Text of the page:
What does a young person with autism want from life? Exactly the same as someone without autism. The chance to develop skills, earn money, become independent (and to have some fun along the way).
We think that’s pretty reasonable - don’t you?
What isn't reasonable, is the current lack of opportunities for young people with autism once they finish school.
Our research threw up some shocking statistics. Fewer than one in four young people with autism carry on their education after school. That's a huge amount of wasted potential. We knew something had to be done and thousands of supporters across the country agreed with us.
Together we launched the Finished at School campaign to secure better options for young people once they turned 16.
What did we need to do?
- Change legislation to create a clear legal right to educational support up to the age of 25 for young disabled people;
- Get in place a funding system that gives young people and families more information, choice and support;
- Secure a cross-government focus on outcomes and destinations for young disabled people; and
- Work with the further education workforce to develop the skills they needed to support young people with autism to achieve their ambitions.
What did we achieve?
Quite a lot.
But only because of the amazing support from young people with autism, their families, professionals and parliamentarians. They helped us take significant steps forward since the campaign launched in October 2011. The achievements below are a combined effort, delivered with the support of all our campaign partners.
- The Children and Families Act:
- replaces SEN statements and learning difficulty assessments with a single, simpler 0-25 assessment process and education, health and care plan.’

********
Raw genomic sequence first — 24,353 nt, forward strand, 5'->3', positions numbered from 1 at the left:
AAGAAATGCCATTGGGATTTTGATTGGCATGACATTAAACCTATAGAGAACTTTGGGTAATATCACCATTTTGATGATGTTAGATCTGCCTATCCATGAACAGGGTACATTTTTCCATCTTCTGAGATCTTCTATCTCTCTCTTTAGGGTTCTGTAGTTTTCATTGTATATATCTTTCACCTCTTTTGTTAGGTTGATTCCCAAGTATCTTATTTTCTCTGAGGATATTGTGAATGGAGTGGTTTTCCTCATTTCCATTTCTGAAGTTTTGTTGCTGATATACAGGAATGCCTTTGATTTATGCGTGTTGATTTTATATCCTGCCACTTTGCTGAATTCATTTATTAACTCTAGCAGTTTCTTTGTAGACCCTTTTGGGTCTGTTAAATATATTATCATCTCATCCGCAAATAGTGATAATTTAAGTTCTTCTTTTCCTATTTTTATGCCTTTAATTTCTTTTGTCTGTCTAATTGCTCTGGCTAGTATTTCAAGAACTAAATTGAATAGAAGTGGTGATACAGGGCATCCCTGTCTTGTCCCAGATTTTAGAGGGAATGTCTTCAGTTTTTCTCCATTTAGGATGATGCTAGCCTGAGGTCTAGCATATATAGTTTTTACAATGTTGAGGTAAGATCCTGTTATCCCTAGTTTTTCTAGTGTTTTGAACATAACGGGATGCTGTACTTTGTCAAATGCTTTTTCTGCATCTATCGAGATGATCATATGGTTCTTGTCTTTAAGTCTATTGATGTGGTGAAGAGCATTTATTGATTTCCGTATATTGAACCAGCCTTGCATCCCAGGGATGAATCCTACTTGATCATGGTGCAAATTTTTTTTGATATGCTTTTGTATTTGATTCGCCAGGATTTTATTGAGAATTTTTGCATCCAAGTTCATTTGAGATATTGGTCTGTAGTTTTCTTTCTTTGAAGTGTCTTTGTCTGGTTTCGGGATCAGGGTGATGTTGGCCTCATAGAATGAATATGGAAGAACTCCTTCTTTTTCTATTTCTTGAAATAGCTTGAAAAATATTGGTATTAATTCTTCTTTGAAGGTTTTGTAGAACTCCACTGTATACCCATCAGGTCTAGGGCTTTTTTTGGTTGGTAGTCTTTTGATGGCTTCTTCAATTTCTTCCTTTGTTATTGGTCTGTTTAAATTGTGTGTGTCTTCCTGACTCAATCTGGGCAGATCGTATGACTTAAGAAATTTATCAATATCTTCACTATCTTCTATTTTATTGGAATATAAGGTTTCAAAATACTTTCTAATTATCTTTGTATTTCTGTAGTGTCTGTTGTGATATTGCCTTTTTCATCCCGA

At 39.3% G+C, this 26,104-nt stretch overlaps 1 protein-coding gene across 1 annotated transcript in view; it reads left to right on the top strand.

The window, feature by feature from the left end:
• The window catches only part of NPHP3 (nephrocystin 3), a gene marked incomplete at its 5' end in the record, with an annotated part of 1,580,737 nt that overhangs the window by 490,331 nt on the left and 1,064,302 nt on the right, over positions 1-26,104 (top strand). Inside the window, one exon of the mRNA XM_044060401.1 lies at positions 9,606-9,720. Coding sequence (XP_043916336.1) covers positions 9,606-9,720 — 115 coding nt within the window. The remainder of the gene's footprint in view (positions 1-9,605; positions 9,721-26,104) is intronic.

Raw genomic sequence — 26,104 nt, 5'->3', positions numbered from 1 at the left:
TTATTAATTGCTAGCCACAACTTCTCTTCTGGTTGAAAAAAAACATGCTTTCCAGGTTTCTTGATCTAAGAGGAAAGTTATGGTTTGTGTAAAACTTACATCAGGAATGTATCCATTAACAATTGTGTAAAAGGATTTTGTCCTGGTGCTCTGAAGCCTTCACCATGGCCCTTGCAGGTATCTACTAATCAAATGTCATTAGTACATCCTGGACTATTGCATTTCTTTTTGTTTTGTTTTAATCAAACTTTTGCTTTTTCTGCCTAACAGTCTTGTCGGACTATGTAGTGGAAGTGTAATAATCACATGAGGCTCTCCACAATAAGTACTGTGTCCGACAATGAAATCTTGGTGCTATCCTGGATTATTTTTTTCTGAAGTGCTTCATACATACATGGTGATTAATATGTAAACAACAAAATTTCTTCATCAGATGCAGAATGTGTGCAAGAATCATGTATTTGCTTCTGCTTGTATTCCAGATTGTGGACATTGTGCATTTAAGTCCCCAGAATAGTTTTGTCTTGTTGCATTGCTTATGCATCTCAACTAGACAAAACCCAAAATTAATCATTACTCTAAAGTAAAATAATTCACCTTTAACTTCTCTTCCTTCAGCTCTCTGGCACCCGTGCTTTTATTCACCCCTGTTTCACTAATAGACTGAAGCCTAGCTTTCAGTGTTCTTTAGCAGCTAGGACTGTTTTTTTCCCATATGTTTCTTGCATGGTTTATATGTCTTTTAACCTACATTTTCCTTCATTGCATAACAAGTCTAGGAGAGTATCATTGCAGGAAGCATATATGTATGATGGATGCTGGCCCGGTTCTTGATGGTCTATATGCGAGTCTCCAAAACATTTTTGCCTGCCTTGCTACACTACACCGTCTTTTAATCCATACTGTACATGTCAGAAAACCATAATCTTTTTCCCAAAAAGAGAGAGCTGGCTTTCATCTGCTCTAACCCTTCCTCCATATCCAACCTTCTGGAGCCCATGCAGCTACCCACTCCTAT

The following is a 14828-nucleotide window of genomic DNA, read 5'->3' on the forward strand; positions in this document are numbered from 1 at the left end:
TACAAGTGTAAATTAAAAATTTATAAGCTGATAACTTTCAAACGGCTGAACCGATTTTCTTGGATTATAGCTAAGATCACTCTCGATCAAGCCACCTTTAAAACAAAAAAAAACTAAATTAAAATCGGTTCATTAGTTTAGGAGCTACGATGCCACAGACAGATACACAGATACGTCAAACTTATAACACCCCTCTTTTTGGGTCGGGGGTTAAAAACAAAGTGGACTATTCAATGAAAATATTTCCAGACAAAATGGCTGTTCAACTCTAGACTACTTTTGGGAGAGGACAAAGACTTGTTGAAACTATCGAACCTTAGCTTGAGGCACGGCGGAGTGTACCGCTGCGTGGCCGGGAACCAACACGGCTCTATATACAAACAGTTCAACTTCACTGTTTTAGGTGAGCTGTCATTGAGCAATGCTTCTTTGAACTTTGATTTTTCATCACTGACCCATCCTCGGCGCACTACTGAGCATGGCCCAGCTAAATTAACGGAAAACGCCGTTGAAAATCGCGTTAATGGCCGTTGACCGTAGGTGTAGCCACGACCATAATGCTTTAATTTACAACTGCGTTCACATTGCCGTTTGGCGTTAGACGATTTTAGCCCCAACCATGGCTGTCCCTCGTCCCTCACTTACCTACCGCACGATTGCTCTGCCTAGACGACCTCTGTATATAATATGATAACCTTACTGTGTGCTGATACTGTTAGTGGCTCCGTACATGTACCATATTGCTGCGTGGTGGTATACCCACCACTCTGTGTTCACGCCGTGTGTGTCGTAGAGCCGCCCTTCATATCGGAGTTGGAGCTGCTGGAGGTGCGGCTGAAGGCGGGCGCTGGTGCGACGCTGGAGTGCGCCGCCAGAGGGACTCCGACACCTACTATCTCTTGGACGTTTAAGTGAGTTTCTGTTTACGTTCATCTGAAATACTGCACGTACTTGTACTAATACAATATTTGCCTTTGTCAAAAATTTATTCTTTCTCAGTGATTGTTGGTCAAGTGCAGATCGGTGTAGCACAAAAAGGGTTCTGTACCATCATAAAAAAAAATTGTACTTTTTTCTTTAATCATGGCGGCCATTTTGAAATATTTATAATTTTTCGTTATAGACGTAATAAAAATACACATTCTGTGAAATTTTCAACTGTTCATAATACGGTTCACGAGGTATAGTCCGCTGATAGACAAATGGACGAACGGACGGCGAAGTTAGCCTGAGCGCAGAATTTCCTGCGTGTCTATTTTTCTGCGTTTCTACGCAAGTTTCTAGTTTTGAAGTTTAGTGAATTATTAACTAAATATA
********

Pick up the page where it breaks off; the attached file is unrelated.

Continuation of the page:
- provides statutory protections comparable to those currently associated with a statement of SEN up to the age of 25 in further education - instead of being cut off at 16
- was amended to remove all references to ‘having regard to the age’ of a young person, instead focussing decisions about support on individual needs and a young person’s desired outcomes
- was amended to ensure young people with SEN who undertake apprenticeships will be able to keep their package of support.
- A number of steps have been taken to ensure the further education workforce has the skills to support young people with autism to achieve their ambitions:
- The Autism Education Trust is developing a training programme for professionals in post-16 settings. This will be delivered to further education staff from April 2014 onwards.
- The government announced a bursary programme for SEN staff in further education colleges to develop their skills in areas such as autism.
- Destination measures for all young people are now published, and will in future be broken down by type of SEN, to enable better monitoring of outcomes for young people.
- Over 30 further education colleges have signed the College Inclusion Charter, which commits colleges to improving their offer to young people with autism and other disabilities.
- The Department for Education have invested in pilot projects to improve the transition from school to college and community life for young people with autism. This is called the Finished at School Programme.
Read the Finished at School report
Download the Finished at School report (PDF 1,944KB)
Does the work stop here?
Absolutely not. We continue to work with our partners to ensure that every opportunity is taken to create more and better options for young people with autism when they leave school. If you have suggestions, ideas, or would like further information, please contact email@example.com